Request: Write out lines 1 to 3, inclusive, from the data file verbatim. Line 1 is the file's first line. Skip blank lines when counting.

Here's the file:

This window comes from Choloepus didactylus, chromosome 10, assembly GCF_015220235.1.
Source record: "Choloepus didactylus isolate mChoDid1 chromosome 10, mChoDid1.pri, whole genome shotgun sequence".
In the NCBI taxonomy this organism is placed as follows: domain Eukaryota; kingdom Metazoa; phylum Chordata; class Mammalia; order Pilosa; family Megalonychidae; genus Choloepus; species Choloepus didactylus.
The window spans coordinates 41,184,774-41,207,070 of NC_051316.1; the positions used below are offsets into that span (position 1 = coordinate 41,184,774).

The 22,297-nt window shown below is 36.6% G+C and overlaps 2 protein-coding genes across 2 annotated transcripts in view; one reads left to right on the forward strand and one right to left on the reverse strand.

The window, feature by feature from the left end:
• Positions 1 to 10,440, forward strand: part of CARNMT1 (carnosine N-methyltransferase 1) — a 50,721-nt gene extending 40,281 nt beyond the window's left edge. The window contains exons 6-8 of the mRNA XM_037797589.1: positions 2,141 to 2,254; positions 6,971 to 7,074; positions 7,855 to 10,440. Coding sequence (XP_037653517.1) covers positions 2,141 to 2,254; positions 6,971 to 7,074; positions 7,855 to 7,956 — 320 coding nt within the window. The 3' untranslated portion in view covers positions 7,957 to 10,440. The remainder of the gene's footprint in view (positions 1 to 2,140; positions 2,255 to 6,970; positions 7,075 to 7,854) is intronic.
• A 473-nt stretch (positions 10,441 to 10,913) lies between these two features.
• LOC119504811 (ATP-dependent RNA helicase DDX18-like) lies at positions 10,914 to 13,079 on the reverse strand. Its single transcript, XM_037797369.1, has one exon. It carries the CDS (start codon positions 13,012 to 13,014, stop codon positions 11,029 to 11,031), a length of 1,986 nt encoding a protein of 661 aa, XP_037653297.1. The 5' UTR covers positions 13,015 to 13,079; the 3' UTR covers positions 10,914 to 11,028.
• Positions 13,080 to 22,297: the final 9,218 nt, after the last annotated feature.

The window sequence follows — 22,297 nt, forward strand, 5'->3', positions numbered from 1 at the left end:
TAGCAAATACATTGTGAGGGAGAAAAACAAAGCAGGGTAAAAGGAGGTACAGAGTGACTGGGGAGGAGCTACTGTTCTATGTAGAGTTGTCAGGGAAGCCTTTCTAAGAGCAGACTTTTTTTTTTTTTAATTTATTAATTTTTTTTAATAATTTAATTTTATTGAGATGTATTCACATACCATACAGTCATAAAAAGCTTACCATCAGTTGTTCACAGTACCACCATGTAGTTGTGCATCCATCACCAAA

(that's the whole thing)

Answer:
This window comes from Choloepus didactylus, chromosome 10, assembly GCF_015220235.1.
Source record: "Choloepus didactylus isolate mChoDid1 chromosome 10, mChoDid1.pri, whole genome shotgun sequence".
In the NCBI taxonomy this organism is placed as follows: domain Eukaryota; kingdom Metazoa; phylum Chordata; class Mammalia; order Pilosa; family Megalonychidae; genus Choloepus; species Choloepus didactylus.